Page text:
Elexa was a nationally recognized and ranked athlete before her diagnosis.
She began having trouble with breathing around age 12, but never let that stop her from doing the absolute best she possibly could on and off the field. For years doctors thought she was faking her symptoms and she was severely mistreated by the medical community. Around the age of 18 was the first time her illness was taken seriously. There were many many diagnoses thrown around, but none seemed to cover every symptom or fit just right.
For the next three years she was in the hospital for numerous lung infections, over 10 incidents of a collapsed lung, surgeries, and tests, sometimes spending three months inpatient at a time. A lung biopsy was finally taken and a diagnosis of interstitial lung disease was given, but it turned out to be the wrong interstitial lung disease. The experts who were consulted for the biopsy never got it and miscommunication caused further delay in finding a correct diagnosis.
After traveling over 1000 miles from Norfolk, VA to Cincinnati Children’s Hospital to see a specialist, bronchiolitis obliterans was finally mentioned. A second wedge biopsy of the lung was necessary for definitive diagnosis, but that was too dangerous unless another surgery was already taking place. It took another few months before the opportunity for biopsy arose and a few months after that the final diagnosis was confirmed. Bronchiolitis obliterans was the disease that had been scarring Elexa’s lungs for years, and the time it took to diagnose severely cut down on the treatment options. At the time of diagnosis her lung function had reached a low of 28%. Many treatments were attempted, but the only one that has helped has been a type of chemotherapy called cytoxan. Cytoxan was a last attempt at finding a treatment and remains the only medication that has made a significant impact other than long-term steroids.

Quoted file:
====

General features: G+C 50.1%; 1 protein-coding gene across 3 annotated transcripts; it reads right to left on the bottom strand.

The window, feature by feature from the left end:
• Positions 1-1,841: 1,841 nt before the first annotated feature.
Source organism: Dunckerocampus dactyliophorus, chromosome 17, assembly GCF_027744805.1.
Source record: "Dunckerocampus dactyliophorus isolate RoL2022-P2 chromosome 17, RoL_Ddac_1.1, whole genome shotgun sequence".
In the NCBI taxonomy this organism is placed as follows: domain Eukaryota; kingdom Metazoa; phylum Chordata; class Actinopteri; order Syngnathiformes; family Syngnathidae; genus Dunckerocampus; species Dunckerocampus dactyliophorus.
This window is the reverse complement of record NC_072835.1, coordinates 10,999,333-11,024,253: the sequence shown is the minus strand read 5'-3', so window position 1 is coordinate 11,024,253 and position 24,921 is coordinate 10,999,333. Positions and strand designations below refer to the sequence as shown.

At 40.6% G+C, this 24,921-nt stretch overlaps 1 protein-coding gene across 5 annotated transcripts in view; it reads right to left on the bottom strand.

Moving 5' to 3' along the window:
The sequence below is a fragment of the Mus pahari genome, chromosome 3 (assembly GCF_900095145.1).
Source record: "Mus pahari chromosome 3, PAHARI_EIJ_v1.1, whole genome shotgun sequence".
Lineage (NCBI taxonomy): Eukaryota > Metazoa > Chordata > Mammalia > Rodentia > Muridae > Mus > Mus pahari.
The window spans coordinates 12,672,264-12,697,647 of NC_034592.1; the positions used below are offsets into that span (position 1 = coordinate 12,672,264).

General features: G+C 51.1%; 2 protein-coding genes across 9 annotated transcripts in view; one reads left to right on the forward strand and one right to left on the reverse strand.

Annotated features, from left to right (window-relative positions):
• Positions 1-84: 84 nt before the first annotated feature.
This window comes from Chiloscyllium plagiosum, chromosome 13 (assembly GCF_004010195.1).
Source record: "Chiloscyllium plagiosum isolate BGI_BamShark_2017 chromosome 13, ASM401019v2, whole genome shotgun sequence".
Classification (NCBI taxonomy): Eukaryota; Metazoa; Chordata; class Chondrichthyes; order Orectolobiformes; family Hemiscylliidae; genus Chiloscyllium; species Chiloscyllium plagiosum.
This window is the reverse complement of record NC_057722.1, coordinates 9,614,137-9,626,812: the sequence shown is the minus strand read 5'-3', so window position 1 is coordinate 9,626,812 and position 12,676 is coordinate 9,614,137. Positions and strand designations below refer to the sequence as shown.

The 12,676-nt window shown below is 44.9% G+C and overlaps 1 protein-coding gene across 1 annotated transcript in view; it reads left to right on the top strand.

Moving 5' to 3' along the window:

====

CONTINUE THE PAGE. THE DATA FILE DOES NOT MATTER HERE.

Right now, Elexa continues her treatments, has inpatient stays every couple months, treats the other diseases that have come up as a result of side effects (diabetes, osteoporosis, ptsd), and tries to remain positive. She misses playing sports and wishes her body were strong enough to do everything she used to, but works hard at staying as healthy as possible. She likes to help people learn about advocating for themselves in a medical setting and raising awareness for children’s interstitial lung diseases and rare diseases.